Any proposed change in the rules and regulations shall be posted on the bulletin board of the City in the Service Building one calendar week before the effective date of the rule.

The reasonableness of any rule or regulation shall not be challenged unless a conference is asked within one calendar week of the time that it is posted on the bulletin board of the City in the Municipal Service Building.

The City agrees that all work rules shall be applied equally.

. . .

BACKGROUND

Bus drivers have listened to personal radios on City buses for over 40 years with the City's tacit consent. Radios entertained the bus drivers and provided timely and pertinent information such as weather and accident reports.

A city bus was involved in a fatality in 1987. In that accident, a child (Mitby) being transported from school was run over and killed by a city bus. It was rumored at the time that the bus driver operating that bus was playing a radio when the accident occurred. Thereafter, a lawsuit was filed against the City which was subsequently settled. Part of that settlement agreement provided as follows:

C. The LaCrosse Municipal Transit Utility will maintain and enforce to the extent permitted by law the policy of prohibiting personal radios or any electronic, visual or audio device on its buses as described in the June 4, 1987, memorandum, a copy of which is attached hereto as Exhibit A.

The Transit Union was not a party to this settlement agreement with the Mitby family nor was the Union consulted before the City entered into the agreement.

Pursuant to that settlement agreement with the Mitby family, the City posted a memorandum on June 4, 1987 announcing a new work rule prohibiting the use of personal radios on buses by bus drivers. That memo provided as follows:

June 4, 1987

The following will become part of the

Operation Policies for Bus Operators:

General Operation Policies:

#9  Drivers will not be allowed to have personal radios or any electronic, visual or audio device on the bus.

Effective date: June 12, 1987

About a week after this new work rule was posted, union officers met with then-Transit Manager Carol Houghton for a conference concerning same. The City did not rescind the no-radio work rule following that conference. One of those present at the meeting, Union executive board member John Scholtz, testified that Houghton told the Union officers that she personally did not care if drivers played their radios but she would have to take disciplinary action if a citizen complained. Scholtz also testified that Houghton told the Union officers to file a grievance over the new work rule. The Union contends a grievance challenging the no-radio work rule was filed. The City disputes this contention and notes that no such grievance was produced as evidence. In a letter to Houghton dated June 15, 1987, Union Attorney Birnbaum threatened to file a prohibited practice charge against the City for implementing the no-radio work rule and called for negotiations over it. No prohibited practice charge was filed by the Union at that time though.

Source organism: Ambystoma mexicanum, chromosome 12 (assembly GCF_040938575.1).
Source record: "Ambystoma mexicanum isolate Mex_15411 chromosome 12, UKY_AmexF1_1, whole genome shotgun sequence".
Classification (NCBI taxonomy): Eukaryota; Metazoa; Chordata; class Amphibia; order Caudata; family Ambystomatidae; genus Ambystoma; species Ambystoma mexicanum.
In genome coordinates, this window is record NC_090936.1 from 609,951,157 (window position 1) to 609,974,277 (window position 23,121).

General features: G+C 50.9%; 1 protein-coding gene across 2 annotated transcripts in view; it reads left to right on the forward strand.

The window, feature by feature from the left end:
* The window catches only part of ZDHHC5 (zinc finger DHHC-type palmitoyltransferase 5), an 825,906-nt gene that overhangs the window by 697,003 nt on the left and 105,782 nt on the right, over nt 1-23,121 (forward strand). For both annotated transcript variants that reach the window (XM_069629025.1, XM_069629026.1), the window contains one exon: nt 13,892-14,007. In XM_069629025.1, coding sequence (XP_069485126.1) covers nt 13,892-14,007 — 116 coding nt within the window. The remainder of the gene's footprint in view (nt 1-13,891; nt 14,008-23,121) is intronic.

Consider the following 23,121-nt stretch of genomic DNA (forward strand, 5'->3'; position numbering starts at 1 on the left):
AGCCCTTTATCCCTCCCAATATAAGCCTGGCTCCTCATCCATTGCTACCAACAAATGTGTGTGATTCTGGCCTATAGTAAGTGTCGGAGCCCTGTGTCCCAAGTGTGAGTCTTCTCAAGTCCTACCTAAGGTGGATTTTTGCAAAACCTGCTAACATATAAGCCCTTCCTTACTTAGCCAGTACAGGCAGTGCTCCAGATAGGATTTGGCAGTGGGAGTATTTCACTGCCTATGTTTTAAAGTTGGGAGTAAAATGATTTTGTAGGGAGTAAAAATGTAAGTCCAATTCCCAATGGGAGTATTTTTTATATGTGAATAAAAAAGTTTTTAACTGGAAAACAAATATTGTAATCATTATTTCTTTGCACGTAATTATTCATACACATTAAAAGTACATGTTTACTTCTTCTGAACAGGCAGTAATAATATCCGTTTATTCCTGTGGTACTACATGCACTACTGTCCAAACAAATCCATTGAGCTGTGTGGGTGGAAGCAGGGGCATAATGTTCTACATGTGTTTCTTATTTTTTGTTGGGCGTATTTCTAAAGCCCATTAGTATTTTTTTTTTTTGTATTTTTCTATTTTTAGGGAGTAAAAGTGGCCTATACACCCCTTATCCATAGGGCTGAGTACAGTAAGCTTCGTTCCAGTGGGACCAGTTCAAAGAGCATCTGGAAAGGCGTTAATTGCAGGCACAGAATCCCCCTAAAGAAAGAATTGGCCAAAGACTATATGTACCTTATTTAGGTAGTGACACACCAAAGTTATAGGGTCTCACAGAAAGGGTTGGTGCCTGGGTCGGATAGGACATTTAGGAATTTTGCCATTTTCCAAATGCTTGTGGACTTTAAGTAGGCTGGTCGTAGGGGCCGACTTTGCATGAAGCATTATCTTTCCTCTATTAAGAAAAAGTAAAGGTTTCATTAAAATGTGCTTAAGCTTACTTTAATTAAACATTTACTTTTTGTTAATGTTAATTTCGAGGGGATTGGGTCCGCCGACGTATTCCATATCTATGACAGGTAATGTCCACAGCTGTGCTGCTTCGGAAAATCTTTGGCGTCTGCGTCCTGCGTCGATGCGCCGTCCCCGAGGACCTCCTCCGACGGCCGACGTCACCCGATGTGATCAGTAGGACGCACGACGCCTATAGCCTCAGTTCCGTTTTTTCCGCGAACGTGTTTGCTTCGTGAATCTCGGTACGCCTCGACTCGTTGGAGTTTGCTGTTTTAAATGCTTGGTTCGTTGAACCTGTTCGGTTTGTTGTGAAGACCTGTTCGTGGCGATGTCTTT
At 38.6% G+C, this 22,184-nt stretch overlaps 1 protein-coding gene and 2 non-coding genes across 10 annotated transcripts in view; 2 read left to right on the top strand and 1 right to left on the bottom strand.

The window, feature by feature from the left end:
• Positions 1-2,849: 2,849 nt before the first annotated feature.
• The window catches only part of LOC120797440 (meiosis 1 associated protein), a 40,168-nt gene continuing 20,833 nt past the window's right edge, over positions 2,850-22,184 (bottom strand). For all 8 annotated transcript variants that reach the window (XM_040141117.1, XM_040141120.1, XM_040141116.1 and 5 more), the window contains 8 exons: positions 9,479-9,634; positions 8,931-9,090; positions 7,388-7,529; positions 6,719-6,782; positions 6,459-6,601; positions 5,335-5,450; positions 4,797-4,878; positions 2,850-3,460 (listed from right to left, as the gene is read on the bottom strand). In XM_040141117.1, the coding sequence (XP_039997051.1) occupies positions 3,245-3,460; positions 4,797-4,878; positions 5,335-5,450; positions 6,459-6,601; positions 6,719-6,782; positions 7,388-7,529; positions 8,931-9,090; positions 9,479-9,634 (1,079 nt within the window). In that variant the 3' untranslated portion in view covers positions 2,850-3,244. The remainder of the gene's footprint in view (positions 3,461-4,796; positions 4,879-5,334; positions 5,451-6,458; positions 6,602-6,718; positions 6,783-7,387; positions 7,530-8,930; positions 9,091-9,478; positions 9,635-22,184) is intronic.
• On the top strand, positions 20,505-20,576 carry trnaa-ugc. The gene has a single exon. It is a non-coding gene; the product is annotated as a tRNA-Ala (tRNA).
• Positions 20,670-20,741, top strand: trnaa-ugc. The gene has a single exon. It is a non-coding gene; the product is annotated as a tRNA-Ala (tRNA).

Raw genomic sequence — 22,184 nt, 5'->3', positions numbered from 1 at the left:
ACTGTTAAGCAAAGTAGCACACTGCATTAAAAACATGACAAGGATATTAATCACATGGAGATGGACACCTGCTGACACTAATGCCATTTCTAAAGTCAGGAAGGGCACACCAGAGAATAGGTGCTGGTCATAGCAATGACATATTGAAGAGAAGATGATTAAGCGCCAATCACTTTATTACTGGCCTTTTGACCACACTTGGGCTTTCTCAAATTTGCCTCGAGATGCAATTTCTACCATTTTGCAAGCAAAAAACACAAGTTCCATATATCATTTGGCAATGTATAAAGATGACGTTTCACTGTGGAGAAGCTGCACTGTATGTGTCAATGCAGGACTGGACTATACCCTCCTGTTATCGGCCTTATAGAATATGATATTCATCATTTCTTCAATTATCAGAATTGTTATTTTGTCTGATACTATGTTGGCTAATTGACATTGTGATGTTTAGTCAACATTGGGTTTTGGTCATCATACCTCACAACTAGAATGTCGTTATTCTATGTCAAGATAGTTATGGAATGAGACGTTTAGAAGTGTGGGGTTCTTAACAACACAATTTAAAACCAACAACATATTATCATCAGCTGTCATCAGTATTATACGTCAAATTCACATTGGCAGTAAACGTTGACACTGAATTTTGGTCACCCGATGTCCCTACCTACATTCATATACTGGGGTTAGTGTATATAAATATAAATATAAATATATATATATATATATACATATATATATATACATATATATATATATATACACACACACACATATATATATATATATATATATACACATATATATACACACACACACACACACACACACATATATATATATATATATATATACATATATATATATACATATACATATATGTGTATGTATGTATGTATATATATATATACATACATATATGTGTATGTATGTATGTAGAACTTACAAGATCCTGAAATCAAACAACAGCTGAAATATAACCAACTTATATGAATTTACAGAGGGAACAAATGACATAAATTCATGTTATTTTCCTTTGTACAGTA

Sometime after the Mitby settlement agreement was reached, the no-radio work rule posted and the above-referenced letter written by Birnbaum, City Attorney Patrick Houlihan met with Transit Union officials and the driver involved in the Mitby accident. Houlihan testified that his reason for meeting with them was to explain the Mitby lawsuit settlement. At this meeting the Union complained to Houlihan about that portion of the settlement agreement dealing with personal radios. Union President Greg Johnson testified Houlihan told Union officials to back off challenging the no-radio work rule and not create waves over it. Houlihan testified that he did not tell the Union leadership not to file a grievance over the no-radio work rule.

In July, 1988, the Union filed a prohibited practice charge against the City over a new "Employee Manual" that the City was then trying to implement. This complaint was eventually settled in December, 1989 when the parties agreed to change certain work rules contained in the new "Employee manual". The settlement agreement involved therein contained the following pertinent part: